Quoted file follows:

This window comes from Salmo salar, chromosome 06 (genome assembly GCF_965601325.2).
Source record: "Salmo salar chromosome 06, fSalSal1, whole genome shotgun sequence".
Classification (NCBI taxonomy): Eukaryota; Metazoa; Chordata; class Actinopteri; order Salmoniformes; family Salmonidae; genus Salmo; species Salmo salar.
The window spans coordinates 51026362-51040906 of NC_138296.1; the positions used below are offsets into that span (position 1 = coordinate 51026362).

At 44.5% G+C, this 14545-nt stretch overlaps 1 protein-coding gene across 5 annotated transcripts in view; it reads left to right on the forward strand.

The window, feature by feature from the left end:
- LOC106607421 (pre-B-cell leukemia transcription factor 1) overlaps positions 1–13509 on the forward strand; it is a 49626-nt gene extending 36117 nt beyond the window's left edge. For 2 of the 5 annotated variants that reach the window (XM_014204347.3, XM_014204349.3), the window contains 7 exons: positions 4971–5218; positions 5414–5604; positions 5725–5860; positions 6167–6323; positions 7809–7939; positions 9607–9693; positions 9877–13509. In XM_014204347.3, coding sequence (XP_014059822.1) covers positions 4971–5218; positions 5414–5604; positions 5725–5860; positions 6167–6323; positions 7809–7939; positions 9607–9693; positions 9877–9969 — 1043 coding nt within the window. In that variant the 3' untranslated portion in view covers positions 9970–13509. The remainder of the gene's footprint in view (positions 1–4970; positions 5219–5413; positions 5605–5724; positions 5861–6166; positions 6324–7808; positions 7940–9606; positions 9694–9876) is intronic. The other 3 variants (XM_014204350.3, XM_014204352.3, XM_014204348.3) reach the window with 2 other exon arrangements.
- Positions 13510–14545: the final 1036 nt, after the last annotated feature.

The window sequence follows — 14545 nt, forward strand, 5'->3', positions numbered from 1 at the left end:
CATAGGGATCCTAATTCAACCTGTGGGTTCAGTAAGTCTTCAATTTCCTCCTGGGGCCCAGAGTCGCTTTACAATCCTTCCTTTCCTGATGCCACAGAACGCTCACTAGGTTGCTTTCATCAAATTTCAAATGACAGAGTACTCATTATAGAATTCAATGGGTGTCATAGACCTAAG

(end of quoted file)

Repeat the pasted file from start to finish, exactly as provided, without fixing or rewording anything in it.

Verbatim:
This window comes from Salmo salar, chromosome 06 (genome assembly GCF_965601325.2).
Source record: "Salmo salar chromosome 06, fSalSal1, whole genome shotgun sequence".
Classification (NCBI taxonomy): Eukaryota; Metazoa; Chordata; class Actinopteri; order Salmoniformes; family Salmonidae; genus Salmo; species Salmo salar.
The window spans coordinates 51026362-51040906 of NC_138296.1; the positions used below are offsets into that span (position 1 = coordinate 51026362).

At 44.5% G+C, this 14545-nt stretch overlaps 1 protein-coding gene across 5 annotated transcripts in view; it reads left to right on the forward strand.

The window, feature by feature from the left end:
- LOC106607421 (pre-B-cell leukemia transcription factor 1) overlaps positions 1–13509 on the forward strand; it is a 49626-nt gene extending 36117 nt beyond the window's left edge. For 2 of the 5 annotated variants that reach the window (XM_014204347.3, XM_014204349.3), the window contains 7 exons: positions 4971–5218; positions 5414–5604; positions 5725–5860; positions 6167–6323; positions 7809–7939; positions 9607–9693; positions 9877–13509. In XM_014204347.3, coding sequence (XP_014059822.1) covers positions 4971–5218; positions 5414–5604; positions 5725–5860; positions 6167–6323; positions 7809–7939; positions 9607–9693; positions 9877–9969 — 1043 coding nt within the window. In that variant the 3' untranslated portion in view covers positions 9970–13509. The remainder of the gene's footprint in view (positions 1–4970; positions 5219–5413; positions 5605–5724; positions 5861–6166; positions 6324–7808; positions 7940–9606; positions 9694–9876) is intronic. The other 3 variants (XM_014204350.3, XM_014204352.3, XM_014204348.3) reach the window with 2 other exon arrangements.
- Positions 13510–14545: the final 1036 nt, after the last annotated feature.

The window sequence follows — 14545 nt, forward strand, 5'->3', positions numbered from 1 at the left end:
CATAGGGATCCTAATTCAACCTGTGGGTTCAGTAAGTCTTCAATTTCCTCCTGGGGCCCAGAGTCGCTTTACAATCCTTCCTTTCCTGATGCCACAGAACGCTCACTAGGTTGCTTTCATCAAATTTCAAATGACAGAGTACTCATTATAGAATTCAATGGGTGTCATAGACCTAAG